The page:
Of course, this disparity is part of a larger issue—that of the underrepresentation of women in media across the board. The Women’s Media Center reported that women accounted for 29% of the major characters in the top 100 films in 2014 in their annual status report. In my own survey, only 27.5% the fictional characters listed are women. In other words, the list of characters that I used correlates well with a general trend.

I’m not sure if everyone is aware of this little tidbit, but it turns out that about 50% of the world’s population is female. I understand if you need to pause in reading for a second to take this wild fact in. I’ll wait.

You’re back? Ok, good. Allow us to continue.

While it is a part of the larger issue of gender inequality in the media, I suspect that the specific lack of fictional portrayals of INTJ women is related to the fact that INTJs do not usually possess many traits traditionally considered “feminine.”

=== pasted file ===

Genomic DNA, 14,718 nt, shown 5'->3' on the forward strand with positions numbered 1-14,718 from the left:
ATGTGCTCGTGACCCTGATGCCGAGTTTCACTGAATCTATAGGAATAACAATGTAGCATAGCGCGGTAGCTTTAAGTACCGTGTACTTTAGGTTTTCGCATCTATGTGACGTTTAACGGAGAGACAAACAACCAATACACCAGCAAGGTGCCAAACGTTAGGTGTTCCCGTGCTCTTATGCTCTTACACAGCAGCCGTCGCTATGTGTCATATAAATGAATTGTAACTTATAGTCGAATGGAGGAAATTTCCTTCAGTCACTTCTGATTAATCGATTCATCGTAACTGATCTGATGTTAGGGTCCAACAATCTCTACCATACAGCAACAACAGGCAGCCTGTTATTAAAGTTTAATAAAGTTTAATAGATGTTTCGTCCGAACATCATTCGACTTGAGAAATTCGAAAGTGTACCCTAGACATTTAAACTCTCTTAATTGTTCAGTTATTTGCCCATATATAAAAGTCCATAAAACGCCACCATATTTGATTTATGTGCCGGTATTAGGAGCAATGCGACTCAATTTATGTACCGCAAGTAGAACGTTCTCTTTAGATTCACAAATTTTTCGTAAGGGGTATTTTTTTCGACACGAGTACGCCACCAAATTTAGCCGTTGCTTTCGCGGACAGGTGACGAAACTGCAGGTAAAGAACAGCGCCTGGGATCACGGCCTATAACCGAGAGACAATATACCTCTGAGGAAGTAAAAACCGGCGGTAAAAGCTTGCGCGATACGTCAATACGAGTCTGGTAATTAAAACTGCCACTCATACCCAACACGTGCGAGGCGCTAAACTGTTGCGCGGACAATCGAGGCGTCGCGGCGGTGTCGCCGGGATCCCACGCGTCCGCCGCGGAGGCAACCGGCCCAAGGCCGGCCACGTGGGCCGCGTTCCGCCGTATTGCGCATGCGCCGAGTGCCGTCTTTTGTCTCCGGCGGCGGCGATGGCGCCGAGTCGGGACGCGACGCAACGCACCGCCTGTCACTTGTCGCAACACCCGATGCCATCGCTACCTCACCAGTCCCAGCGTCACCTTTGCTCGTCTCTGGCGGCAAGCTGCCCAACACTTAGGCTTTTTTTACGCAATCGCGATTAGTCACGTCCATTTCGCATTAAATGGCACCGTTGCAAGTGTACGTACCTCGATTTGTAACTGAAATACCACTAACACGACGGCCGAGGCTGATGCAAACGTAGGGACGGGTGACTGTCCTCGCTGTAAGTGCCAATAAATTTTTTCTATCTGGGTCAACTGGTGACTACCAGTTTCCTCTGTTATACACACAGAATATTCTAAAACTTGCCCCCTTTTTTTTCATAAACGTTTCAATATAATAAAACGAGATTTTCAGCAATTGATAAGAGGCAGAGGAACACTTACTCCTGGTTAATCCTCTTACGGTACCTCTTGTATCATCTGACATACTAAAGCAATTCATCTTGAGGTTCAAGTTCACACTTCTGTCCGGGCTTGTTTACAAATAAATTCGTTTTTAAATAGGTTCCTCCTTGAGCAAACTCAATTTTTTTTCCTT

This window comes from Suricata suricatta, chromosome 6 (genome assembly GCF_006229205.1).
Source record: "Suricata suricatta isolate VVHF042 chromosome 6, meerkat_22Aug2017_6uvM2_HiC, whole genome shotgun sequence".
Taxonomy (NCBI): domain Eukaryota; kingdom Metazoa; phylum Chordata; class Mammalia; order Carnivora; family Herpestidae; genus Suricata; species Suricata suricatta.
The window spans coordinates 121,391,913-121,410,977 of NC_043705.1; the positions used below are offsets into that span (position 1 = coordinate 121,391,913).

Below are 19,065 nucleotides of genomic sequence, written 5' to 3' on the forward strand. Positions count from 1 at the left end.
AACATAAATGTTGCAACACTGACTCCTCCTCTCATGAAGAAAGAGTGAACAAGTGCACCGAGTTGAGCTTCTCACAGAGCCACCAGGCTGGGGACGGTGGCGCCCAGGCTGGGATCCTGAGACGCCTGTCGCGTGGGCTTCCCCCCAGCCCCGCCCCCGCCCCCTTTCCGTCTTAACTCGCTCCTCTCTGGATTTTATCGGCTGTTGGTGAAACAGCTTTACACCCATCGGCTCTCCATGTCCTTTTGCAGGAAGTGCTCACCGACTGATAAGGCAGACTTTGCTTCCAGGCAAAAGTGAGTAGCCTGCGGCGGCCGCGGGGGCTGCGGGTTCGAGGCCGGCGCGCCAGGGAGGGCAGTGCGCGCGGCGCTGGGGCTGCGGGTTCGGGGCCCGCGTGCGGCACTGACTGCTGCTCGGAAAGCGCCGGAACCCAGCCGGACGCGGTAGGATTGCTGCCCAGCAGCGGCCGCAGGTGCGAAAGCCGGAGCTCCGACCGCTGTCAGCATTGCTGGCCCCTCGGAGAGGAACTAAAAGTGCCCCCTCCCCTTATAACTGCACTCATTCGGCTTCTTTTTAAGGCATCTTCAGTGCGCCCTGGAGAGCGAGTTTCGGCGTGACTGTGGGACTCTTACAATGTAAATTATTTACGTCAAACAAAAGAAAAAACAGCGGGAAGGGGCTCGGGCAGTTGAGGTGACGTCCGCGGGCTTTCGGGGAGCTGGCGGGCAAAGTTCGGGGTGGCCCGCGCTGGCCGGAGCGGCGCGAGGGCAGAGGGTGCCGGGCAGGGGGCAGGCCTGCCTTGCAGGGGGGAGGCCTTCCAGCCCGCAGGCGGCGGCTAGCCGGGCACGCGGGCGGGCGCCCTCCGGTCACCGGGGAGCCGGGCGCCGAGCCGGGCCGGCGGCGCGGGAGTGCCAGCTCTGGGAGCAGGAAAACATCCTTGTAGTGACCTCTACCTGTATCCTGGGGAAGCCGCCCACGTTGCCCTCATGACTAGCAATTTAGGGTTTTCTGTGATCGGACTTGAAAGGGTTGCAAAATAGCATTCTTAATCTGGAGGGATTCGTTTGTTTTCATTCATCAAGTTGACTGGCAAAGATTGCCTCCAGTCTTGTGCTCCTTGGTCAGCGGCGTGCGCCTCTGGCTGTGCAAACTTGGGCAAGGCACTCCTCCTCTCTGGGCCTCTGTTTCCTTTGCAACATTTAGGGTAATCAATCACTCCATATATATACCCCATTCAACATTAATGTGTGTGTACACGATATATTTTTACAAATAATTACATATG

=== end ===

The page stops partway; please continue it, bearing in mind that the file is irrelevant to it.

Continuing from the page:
INTJs generally are known for being uncomfortable with emotions, independent, analytical, reserved, serious, etc. In American culture, women displaying such characteristics run the risk of being viewed as bossy, frigid nags, while men with the same characteristics are often considered stoic, ambitious, and maybe even seductively mysterious. (I’m looking at you, Mr. Darcy.)

Studies have shown that successful women may be penalized as a result of being seen as less nurturing and sensitive than the feminine ideal and may be seen as more selfish and less desirable than men with the same qualifications and achievements.

Because INTJs display characteristics that may cause women to be perceived as unlikable, writing a fictional female INTJ into a script or book might prove to be difficult, especially if the writer wants the character to be likable, such as Mr. Darcy (by the end of Pride and Prejudice) or Gandalf. Even when INTJs are the villains—as they so often are—they tend to be intriguing ones, such as Hannibal Lecter, Professor Moriarty, or even Mr. Darcy at the beginning of P&P. You almost like their evilness, or at least respect their intelligence and cunning nature. Would it be the same if their genders were simply changed? Annabelle Lecter and Professor (Jessica) Moriarty?